Crystal Ball, Apr-May 17

Crystal Ball

Crystal ball, by J Waterhouse. Image Wikimedia commons

Note: Another bulletin for South Woden members. Scroll down for weekly posts.

  • Psalm leaders are needed for this whole period.
  • Assuming leaders follow the Revised Common Lectionary and want to sing a psalm, here are weekly suggestions for April and May. 
  • Copies of PFAS in the Library, Helen has NCH, TEP available for download from And anyway, you can always make up your own verse tone and refrain!

9 Apr. Liturgies are:

  1. Palms: Psalm 118, for which The Building Block by Paul Stookey is suitable.
  2. Passion: Psalm 31. PFAS 31C is a favourite that we have sung many times.

16Apr. Depending on the chosen liturgy, Psalm 118 and that building block come up again. A handy alternative is Together in Song 74.

23 Apr. Psalm 16. At this point three years ago, PFAS 16D was sung; it would be a fine choice again. (An enthusiastic quartet could also turn their attention to the Lassus motet, Benedicam Domino, three pages of nice SATB. All quite moderate and not too demanding … until the alto has a moment:ps16-lassus-moment

30 Apr. (John S in the lead.) In Dropbox sit two settings of Psalm 116: one is the PFAS version 116D, sung at Yarralumla as a small group three years ago. (Available but not published here for copyright reasons.) The second is for male voices in Eastern Orthodox style with chanted verses, enjoying the experimentation of harmonies changing under a lead voice on a monotone. PDF file here: Ps116 Orth.)

Initial decorated capital and text of verse 1, PSalm 23 in the Rutland Bible, c 1260. British Library MS 62965

Initial decorated capital and text of verse 1, PSalm 23 in the Rutland Bible, c 1260. British Library MS 62965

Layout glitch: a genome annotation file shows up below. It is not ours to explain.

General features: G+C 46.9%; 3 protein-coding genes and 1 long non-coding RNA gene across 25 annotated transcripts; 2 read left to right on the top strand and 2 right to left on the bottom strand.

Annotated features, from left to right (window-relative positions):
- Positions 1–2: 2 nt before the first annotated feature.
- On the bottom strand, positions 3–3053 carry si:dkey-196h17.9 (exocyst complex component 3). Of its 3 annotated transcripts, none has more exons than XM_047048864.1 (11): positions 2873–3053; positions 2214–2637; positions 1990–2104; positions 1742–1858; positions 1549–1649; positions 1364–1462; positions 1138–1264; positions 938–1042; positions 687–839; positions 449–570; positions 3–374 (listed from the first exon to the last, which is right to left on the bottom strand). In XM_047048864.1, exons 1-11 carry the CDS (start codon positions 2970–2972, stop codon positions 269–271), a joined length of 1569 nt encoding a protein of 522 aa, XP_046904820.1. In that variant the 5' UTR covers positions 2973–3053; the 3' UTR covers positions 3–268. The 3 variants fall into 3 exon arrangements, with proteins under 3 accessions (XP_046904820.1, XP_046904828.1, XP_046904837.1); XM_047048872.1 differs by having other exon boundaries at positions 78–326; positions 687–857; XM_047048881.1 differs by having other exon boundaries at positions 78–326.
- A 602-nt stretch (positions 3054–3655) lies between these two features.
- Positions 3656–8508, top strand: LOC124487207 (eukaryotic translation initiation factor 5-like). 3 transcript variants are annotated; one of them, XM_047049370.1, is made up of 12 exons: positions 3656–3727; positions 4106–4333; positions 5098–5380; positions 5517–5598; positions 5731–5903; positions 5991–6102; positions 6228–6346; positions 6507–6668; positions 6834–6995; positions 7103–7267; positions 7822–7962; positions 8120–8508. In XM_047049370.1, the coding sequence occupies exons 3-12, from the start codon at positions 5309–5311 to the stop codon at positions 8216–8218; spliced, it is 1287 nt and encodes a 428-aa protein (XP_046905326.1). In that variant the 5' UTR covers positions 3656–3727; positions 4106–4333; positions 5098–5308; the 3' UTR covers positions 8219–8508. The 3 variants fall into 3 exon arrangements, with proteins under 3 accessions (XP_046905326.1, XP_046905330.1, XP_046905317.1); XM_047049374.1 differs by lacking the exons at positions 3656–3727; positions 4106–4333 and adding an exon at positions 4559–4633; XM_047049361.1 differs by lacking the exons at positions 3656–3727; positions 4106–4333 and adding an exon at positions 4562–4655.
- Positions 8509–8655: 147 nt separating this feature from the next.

7 May. Psalm 23 arises again. Recommend a reprise of Paul Kelly’s Meet me in the middle of the air. If the team are available from singing El señor es mi pastor, PFAS 23I, a month ago, why not enjoy that again? If not, there are ten other settings in PFAS and dozens elsewhere.

14 May. Over the last few years for Psalm 31 we have used an excellent refrain from Psalms for All Seasons, 31C. Written by AnnaMae Meyer Bush, its four short phrases capture much of the wisdom of the Psalter: “My times are in your hands. You strengthen me in strife. My hope is in your word. Your love preserves my life.” Additionally, it’s worth a little rehearsal to learn the second (lower) echo part which adds to the musical delight.

21 May. PFAS again offers a good choice for Psalm 66, Cry out to God in joy, PFAS 66A. In our ‘red book’ TiS 36, All you nations sing out by Lucien Deiss, is a neglected but good alternative if you have a few singers who can read or learn the verses.

28 May. Psalm 68, which is akin to the previous week’s 66 in asking nations to sing with joy, concludes this two-month period of the web-master’s absence, posts having been scheduled long ago.

  • The setting in TiS 38 requires a sight-reader for the verses and some rehearsal,
  • PFAS has a possible responsorial setting in 68B.
  • Perhaps easier is a home-grown refrain that can be sung as a round (second entry, if only two parts, is at bar 3; or every bar if bravely designating more parts), the verses being chanted to a tone of choice (there are bunches of them in NCH and PFAS). We have sung this with the children:


Crystal Ball Feb-March 2017

Crystal ball, by J Waterhouse. Image Wikimedia commons

Crystal ball, by J Waterhouse. Image Wikimedia commons

Notes: (this will be a sticky post until next CB mid-March)

  • This series of Crystal Ball posts offers planning information for members of South Woden. Other followers around the world may skip this post — or think of us prayerfully.
  • Thanks to enthusiastic director Helen S and all singers who contributed so willingly and tunefully to music for the 50th Anniversary of South Woden UC, 12 February 2017.
  • South Woden warmly welcomes Gary and Mary-Anne Holdsworth who take up residence and ministry this week.